Masters of Sex – “Catherine” (season 1, episode 5)
“Catherine” starts out with a fantastic comedic scene. Masters is interviewing a couple about their sex life, as he normally does, and the couple seem to be generally okay with how their life is currently. They’re young, newly married, healthy, and pretty darn good looking, so of course they want a baby together. Masters asks what kind of methods have they tried and not tried, and they respond that they just sleep together and pray to God for all he can do. “But we fear its not in God’s plan,” the woman says. Getting personal, as Masters does, he asks what positions they’ve tried. The couple looks dumbfounded; all they do is simply lay together and pray to God that they want a child. They truly believe that if they pray for it, wish for it, or even think about it enough, then God will simply make it happen.
At first, the scene plays for laughs and shows us that these are the kinds of people Virginia and Bill are dealing with. But that notion of God having any sort of power on a single person’s thoughts coming true is not only laughable to Masters in the beginning, it transcends to him and all the characters throughout “Catherine.” The theme sits subtly in the background of everyone’s mind, particularly Masters’ once the episode finishes. As comedic and funny as that first scene played, by the end of the episode it could be considered depressing because by the end of the episode, Libby has tragically lost her child.
Saying “her child” is the right choice of words. When dealing with the horrible ordeal, Masters puts up his doctor-to-patient facade on his saddened wife when they both know the outcome of what’s happening there in the emergency room together. He tries to hear a heartbeat in her pregnant stomach but keeps telling her they’ll try again later once he doesn’t hear anything. He leaves the room and calls for Virginia’s assistance. He holds Libby’s hand, but not for long. Sadly for him, Masters can’t successful put up such a wall between him and his wife, not in a time like this when all she needs is his hand to hold. Right before the surgery, his wife asks if he can perform it instead of Dr. Haas. She tells him that she wants him to lose the baby as well, so she doesn’t have to feel alone.
“Catherine” focuses a lot on parents and how they view their children. Virginia’s son begins to rebel against her, demanding that she stop working as much so she can be more fun like dad. He eventually runs away while in the hospital, upset that he wasn’t given the day of cherry pie and ice cream like his mother promised the night before. Ethan Haas finds her crying by her lonesome and does his best to help her situation. She reveals that her ex-husband didn’t even want children when they first got married, it was her dream. And for what? For her to be criticized and to feel exhausted after trying the best she can to be a mother? She knows that when her ex drops off the kids at the end of a long weekend that he’s relieved. He doesn’t want them the way she wants them and yet she’s punished for it. She claims that children don’t want just the cool parent and the stick in the mud, they want both. In a nice gesture, and sure to be a nice dynamic, Ethan offers his support by saying he wouldn’t mind taking her son out to throw a ball around or whatever. Understandably, Virginia states that his offer is sweet but it could prove to be a bother between the both of them given their history. He lets her know that he’s actually dating Provost Scully’s daughter, a relationship he’s beginning to really warm up to, next to Scully’s own optimistic expectations.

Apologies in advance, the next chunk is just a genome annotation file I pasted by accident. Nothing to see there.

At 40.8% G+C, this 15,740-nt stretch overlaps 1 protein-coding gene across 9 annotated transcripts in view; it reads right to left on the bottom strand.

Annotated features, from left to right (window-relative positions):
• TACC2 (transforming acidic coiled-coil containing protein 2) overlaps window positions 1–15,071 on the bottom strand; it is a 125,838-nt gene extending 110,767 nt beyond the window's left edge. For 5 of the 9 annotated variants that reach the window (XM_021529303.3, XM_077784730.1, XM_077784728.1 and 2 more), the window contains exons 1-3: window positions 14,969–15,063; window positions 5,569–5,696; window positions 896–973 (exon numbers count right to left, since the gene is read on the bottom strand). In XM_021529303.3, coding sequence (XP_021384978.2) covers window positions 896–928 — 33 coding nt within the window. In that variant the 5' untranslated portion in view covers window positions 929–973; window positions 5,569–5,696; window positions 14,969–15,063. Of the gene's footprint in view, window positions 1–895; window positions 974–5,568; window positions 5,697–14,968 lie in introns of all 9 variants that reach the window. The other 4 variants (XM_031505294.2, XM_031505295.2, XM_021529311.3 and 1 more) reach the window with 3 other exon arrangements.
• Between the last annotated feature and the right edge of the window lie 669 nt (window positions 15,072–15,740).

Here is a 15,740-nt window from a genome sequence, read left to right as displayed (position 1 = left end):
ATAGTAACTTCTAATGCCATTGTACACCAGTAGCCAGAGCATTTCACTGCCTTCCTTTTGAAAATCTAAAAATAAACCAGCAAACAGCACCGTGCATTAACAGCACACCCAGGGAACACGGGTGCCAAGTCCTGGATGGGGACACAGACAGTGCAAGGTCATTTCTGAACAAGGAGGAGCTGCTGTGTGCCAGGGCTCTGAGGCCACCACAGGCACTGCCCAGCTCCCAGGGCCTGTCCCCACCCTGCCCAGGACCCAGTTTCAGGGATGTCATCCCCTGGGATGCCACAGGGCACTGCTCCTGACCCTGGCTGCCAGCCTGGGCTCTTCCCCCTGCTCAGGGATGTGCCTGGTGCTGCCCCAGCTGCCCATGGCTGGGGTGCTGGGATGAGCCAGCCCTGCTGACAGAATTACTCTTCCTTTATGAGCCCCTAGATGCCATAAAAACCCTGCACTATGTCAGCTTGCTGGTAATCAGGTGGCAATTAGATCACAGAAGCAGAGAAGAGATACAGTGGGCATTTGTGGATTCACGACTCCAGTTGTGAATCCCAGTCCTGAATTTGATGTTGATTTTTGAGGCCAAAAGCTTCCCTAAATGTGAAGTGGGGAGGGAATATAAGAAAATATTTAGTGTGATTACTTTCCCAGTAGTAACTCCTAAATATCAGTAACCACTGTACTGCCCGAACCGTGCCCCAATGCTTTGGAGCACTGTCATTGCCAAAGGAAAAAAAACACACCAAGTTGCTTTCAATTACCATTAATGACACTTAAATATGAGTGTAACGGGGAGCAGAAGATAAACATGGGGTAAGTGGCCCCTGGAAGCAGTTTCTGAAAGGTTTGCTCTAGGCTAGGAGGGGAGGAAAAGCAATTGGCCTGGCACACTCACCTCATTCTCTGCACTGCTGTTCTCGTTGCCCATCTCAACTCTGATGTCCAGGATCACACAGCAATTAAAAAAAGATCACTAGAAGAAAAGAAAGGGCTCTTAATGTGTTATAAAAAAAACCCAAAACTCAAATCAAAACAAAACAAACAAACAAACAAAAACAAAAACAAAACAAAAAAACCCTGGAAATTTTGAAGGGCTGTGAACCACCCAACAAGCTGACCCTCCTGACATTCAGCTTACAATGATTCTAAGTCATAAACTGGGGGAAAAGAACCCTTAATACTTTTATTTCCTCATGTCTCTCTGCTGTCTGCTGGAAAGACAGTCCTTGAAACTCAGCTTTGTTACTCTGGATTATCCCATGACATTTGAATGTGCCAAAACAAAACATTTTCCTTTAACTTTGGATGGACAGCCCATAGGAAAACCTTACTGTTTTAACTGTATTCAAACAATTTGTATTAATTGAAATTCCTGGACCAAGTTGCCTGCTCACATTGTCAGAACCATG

Masters’ God-complex doesn’t extend to Ethan’s or Virginia’s story to make the episode feel whole. God and children is woven within “Catherine,” causing our characters to confront questions and demons that they don’t want to think about whatsoever. At the end of the episode, Masters shows no sign of actual distress in front of Virginia, even though she’s well aware of the tragedy that happened the night before. When she brings it up, he reveals a fear he’s had since Libby stood up with blood on her dress: maybe he wished that upon her due to his indifferent feelings of having children. God’s apparent power scares Masters as he, on some level, plays God daily. When he begins to break down and cry in front of Virginia, he tells her to close her eyes as that’s the only kind of control he has right now.
- What an incredibly powerful hour for a show in its sixth episode of the first season. If Masters of Sex is able to pull episodes like “Catherine” off this quickly, I’m excited to see what’s down the road.
- Lizzy Caplan’s role was fairly small this episode, and understandably so, but her lines about divorce and her parental realizations to Ethan were nothing short of amazing work. In fact, all actors were incredible this episode.
- Who knew that Ethan could find some sympathy from the audience after being such a meat head earlier in the season. Honestly, I’m enjoying it.
- Sorry for missing last week’s episode! Here’s a short review of it: It was good, not the show’s best, but still fairly solid.